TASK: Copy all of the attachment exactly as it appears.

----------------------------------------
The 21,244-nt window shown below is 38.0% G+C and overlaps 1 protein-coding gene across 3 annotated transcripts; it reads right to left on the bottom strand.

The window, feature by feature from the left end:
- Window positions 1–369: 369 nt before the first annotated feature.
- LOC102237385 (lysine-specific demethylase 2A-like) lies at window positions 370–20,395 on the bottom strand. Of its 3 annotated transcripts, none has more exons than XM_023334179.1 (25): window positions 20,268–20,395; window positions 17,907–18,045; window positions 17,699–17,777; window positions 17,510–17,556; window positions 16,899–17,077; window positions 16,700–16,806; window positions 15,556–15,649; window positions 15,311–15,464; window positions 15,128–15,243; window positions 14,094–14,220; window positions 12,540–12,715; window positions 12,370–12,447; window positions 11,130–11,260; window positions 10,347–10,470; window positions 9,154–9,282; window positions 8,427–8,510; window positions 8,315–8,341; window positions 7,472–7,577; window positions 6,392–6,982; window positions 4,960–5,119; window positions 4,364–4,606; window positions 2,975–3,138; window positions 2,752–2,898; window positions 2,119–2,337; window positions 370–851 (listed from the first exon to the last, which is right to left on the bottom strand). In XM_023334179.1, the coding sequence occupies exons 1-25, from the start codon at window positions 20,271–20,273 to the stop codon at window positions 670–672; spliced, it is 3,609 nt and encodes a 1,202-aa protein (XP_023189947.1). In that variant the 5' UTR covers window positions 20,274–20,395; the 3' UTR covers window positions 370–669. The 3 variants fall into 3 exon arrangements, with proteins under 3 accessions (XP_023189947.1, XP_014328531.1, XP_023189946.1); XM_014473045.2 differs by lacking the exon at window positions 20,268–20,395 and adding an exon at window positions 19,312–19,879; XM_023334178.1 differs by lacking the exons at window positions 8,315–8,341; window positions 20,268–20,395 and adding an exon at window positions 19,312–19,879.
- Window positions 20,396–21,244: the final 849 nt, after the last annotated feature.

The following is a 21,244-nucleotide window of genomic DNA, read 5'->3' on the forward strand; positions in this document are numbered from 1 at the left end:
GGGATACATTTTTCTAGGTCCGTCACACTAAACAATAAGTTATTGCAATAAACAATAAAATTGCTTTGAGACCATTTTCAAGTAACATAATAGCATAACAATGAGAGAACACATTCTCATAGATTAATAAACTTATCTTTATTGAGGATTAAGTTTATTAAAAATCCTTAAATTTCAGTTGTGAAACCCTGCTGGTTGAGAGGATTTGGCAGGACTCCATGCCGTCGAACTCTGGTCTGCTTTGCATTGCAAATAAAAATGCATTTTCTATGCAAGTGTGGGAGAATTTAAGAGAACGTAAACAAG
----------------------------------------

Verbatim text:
The 21,244-nt window shown below is 38.0% G+C and overlaps 1 protein-coding gene across 3 annotated transcripts; it reads right to left on the bottom strand.

The window, feature by feature from the left end:
- Window positions 1–369: 369 nt before the first annotated feature.
- LOC102237385 (lysine-specific demethylase 2A-like) lies at window positions 370–20,395 on the bottom strand. Of its 3 annotated transcripts, none has more exons than XM_023334179.1 (25): window positions 20,268–20,395; window positions 17,907–18,045; window positions 17,699–17,777; window positions 17,510–17,556; window positions 16,899–17,077; window positions 16,700–16,806; window positions 15,556–15,649; window positions 15,311–15,464; window positions 15,128–15,243; window positions 14,094–14,220; window positions 12,540–12,715; window positions 12,370–12,447; window positions 11,130–11,260; window positions 10,347–10,470; window positions 9,154–9,282; window positions 8,427–8,510; window positions 8,315–8,341; window positions 7,472–7,577; window positions 6,392–6,982; window positions 4,960–5,119; window positions 4,364–4,606; window positions 2,975–3,138; window positions 2,752–2,898; window positions 2,119–2,337; window positions 370–851 (listed from the first exon to the last, which is right to left on the bottom strand). In XM_023334179.1, the coding sequence occupies exons 1-25, from the start codon at window positions 20,271–20,273 to the stop codon at window positions 670–672; spliced, it is 3,609 nt and encodes a 1,202-aa protein (XP_023189947.1). In that variant the 5' UTR covers window positions 20,274–20,395; the 3' UTR covers window positions 370–669. The 3 variants fall into 3 exon arrangements, with proteins under 3 accessions (XP_023189947.1, XP_014328531.1, XP_023189946.1); XM_014473045.2 differs by lacking the exon at window positions 20,268–20,395 and adding an exon at window positions 19,312–19,879; XM_023334178.1 differs by lacking the exons at window positions 8,315–8,341; window positions 20,268–20,395 and adding an exon at window positions 19,312–19,879.
- Window positions 20,396–21,244: the final 849 nt, after the last annotated feature.

The following is a 21,244-nucleotide window of genomic DNA, read 5'->3' on the forward strand; positions in this document are numbered from 1 at the left end:
GGGATACATTTTTCTAGGTCCGTCACACTAAACAATAAGTTATTGCAATAAACAATAAAATTGCTTTGAGACCATTTTCAAGTAACATAATAGCATAACAATGAGAGAACACATTCTCATAGATTAATAAACTTATCTTTATTGAGGATTAAGTTTATTAAAAATCCTTAAATTTCAGTTGTGAAACCCTGCTGGTTGAGAGGATTTGGCAGGACTCCATGCCGTCGAACTCTGGTCTGCTTTGCATTGCAAATAAAAATGCATTTTCTATGCAAGTGTGGGAGAATTTAAGAGAACGTAAACAAG